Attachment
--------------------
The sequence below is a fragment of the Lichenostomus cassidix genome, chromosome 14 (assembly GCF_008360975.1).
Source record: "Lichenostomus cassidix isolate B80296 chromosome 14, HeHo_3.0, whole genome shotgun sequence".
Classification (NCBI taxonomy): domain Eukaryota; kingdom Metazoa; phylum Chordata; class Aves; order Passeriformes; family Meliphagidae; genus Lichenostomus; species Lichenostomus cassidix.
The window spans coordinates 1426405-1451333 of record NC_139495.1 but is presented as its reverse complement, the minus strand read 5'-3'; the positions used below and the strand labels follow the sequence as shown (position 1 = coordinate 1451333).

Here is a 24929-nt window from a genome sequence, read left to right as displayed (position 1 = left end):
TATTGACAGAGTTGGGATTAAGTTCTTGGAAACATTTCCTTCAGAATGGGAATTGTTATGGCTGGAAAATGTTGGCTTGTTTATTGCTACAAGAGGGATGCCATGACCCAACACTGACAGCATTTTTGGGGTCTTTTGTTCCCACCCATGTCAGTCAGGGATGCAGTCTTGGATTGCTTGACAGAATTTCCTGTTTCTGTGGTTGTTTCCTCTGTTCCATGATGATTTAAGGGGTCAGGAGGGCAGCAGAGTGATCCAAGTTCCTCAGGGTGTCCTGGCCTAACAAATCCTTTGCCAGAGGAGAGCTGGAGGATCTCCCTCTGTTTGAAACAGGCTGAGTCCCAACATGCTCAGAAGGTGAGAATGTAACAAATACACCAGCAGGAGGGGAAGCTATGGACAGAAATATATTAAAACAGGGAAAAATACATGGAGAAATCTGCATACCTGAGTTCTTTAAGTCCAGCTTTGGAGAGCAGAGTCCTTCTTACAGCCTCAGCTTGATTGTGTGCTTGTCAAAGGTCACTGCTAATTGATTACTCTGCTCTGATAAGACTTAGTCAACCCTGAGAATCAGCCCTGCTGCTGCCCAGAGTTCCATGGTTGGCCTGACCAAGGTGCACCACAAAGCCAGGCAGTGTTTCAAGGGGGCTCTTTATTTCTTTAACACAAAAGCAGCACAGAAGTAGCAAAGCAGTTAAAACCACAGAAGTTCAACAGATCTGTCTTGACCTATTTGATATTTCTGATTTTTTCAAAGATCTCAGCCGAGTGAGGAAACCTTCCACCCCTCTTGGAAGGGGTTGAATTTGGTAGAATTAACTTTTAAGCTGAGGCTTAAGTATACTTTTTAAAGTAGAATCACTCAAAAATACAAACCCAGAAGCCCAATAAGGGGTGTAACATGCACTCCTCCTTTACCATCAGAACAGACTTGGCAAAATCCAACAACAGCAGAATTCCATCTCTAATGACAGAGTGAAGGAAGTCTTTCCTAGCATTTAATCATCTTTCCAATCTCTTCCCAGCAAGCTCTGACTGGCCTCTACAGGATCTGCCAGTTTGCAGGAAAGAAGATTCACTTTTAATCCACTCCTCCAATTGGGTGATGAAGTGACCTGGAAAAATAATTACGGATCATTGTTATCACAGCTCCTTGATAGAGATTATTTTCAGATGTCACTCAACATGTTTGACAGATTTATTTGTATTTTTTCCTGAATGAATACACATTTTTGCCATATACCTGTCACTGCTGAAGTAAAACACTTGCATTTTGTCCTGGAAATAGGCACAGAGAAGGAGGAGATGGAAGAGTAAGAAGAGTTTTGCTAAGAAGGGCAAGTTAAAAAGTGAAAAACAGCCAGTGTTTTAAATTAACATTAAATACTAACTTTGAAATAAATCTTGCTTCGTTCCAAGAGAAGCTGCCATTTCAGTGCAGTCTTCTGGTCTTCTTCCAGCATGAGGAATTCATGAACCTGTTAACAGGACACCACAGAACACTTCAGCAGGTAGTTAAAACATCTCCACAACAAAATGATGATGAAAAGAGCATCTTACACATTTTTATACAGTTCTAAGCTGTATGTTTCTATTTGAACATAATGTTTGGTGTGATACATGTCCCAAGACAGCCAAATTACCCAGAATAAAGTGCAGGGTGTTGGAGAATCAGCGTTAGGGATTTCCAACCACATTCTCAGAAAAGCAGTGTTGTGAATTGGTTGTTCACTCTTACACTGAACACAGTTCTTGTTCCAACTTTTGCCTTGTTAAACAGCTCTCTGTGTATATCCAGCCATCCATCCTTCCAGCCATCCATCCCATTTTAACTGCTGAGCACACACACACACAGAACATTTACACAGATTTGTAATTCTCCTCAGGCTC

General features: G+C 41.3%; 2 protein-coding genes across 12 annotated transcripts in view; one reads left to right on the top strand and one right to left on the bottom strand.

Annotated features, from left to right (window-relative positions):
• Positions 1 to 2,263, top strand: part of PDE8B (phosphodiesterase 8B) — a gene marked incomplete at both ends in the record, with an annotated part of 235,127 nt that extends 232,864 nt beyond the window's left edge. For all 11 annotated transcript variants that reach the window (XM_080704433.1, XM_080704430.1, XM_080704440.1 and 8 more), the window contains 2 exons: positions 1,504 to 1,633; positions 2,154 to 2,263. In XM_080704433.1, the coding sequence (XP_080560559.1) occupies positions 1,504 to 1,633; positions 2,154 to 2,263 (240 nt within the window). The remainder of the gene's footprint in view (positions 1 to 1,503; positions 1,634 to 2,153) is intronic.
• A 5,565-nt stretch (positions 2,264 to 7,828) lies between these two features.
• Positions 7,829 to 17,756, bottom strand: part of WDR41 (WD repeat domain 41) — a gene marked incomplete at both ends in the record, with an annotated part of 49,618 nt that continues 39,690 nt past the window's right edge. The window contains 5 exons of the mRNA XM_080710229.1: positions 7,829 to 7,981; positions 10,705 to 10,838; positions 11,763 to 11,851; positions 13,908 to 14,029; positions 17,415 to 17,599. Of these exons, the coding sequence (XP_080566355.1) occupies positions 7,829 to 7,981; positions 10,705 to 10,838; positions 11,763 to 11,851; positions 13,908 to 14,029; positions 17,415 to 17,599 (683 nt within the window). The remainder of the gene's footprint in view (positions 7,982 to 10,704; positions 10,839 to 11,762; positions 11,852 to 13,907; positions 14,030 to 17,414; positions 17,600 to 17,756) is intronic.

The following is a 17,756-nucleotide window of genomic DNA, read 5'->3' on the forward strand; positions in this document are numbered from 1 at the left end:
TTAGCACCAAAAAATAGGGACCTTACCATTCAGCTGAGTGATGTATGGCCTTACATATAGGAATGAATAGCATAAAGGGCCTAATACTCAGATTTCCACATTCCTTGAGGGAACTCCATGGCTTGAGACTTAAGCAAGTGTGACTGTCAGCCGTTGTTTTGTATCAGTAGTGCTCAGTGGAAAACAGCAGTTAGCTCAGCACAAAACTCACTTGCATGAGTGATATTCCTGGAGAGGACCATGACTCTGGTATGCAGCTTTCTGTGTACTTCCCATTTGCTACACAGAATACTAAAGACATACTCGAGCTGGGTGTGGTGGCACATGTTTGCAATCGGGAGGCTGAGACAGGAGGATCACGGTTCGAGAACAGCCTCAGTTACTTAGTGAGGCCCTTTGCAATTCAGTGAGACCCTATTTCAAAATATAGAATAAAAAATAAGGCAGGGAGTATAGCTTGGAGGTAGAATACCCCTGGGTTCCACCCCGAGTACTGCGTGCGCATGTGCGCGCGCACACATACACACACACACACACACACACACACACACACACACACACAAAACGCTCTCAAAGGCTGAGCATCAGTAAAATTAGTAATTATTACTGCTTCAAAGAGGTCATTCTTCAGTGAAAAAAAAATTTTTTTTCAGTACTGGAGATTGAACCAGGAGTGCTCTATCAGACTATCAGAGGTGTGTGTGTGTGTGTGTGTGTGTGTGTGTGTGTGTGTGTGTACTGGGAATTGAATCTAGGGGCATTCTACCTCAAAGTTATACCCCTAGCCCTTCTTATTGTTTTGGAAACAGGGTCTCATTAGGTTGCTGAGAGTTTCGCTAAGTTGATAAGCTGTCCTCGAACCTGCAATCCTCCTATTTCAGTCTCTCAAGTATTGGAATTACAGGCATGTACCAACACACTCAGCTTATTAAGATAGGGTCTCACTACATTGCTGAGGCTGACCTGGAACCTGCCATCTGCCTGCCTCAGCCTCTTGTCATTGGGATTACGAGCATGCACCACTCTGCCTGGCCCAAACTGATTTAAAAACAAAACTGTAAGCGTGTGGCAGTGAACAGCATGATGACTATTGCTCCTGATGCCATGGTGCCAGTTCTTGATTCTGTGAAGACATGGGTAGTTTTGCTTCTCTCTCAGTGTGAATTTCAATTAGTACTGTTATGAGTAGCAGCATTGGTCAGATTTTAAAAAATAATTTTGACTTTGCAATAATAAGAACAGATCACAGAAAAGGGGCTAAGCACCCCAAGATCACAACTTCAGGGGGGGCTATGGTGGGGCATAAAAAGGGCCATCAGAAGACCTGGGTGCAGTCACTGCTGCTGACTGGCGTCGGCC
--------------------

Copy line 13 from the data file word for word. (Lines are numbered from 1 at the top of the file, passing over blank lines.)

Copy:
TTAGCACCAAAAAATAGGGACCTTACCATTCAGCTGAGTGATGTATGGCCTTACATATAGGAATGAATAGCATAAAGGGCCTAATACTCAGATTTCCACATTCCTTGAGGGAACTCCATGGCTTGAGACTTAAGCAAGTGTGACTGTCAGCCGTTGTTTTGTATCAGTAGTGCTCAGTGGAAAACAGCAGTTAGCTCAGCACAAAACTCACTTGCATGAGTGATATTCCTGGAGAGGACCATGACTCTGGTATGCAGCTTTCTGTGTACTTCCCATTTGCTACACAGAATACTAAAGACATACTCGAGCTGGGTGTGGTGGCACATGTTTGCAATCGGGAGGCTGAGACAGGAGGATCACGGTTCGAGAACAGCCTCAGTTACTTAGTGAGGCCCTTTGCAATTCAGTGAGACCCTATTTCAAAATATAGAATAAAAAATAAGGCAGGGAGTATAGCTTGGAGGTAGAATACCCCTGGGTTCCACCCCGAGTACTGCGTGCGCATGTGCGCGCGCACACATACACACACACACACACACACACACACACACACACACACACAAAACGCTCTCAAAGGCTGAGCATCAGTAAAATTAGTAATTATTACTGCTTCAAAGAGGTCATTCTTCAGTGAAAAAAAAATTTTTTTTCAGTACTGGAGATTGAACCAGGAGTGCTCTATCAGACTATCAGAGGTGTGTGTGTGTGTGTGTGTGTGTGTGTGTGTGTGTGTGTGTACTGGGAATTGAATCTAGGGGCATTCTACCTCAAAGTTATACCCCTAGCCCTTCTTATTGTTTTGGAAACAGGGTCTCATTAGGTTGCTGAGAGTTTCGCTAAGTTGATAAGCTGTCCTCGAACCTGCAATCCTCCTATTTCAGTCTCTCAAGTATTGGAATTACAGGCATGTACCAACACACTCAGCTTATTAAGATAGGGTCTCACTACATTGCTGAGGCTGACCTGGAACCTGCCATCTGCCTGCCTCAGCCTCTTGTCATTGGGATTACGAGCATGCACCACTCTGCCTGGCCCAAACTGATTTAAAAACAAAACTGTAAGCGTGTGGCAGTGAACAGCATGATGACTATTGCTCCTGATGCCATGGTGCCAGTTCTTGATTCTGTGAAGACATGGGTAGTTTTGCTTCTCTCTCAGTGTGAATTTCAATTAGTACTGTTATGAGTAGCAGCATTGGTCAGATTTTAAAAAATAATTTTGACTTTGCAATAATAAGAACAGATCACAGAAAAGGGGCTAAGCACCCCAAGATCACAACTTCAGGGGGGGCTATGGTGGGGCATAAAAAGGGCCATCAGAAGACCTGGGTGCAGTCACTGCTGCTGACTGGCGTCGGCC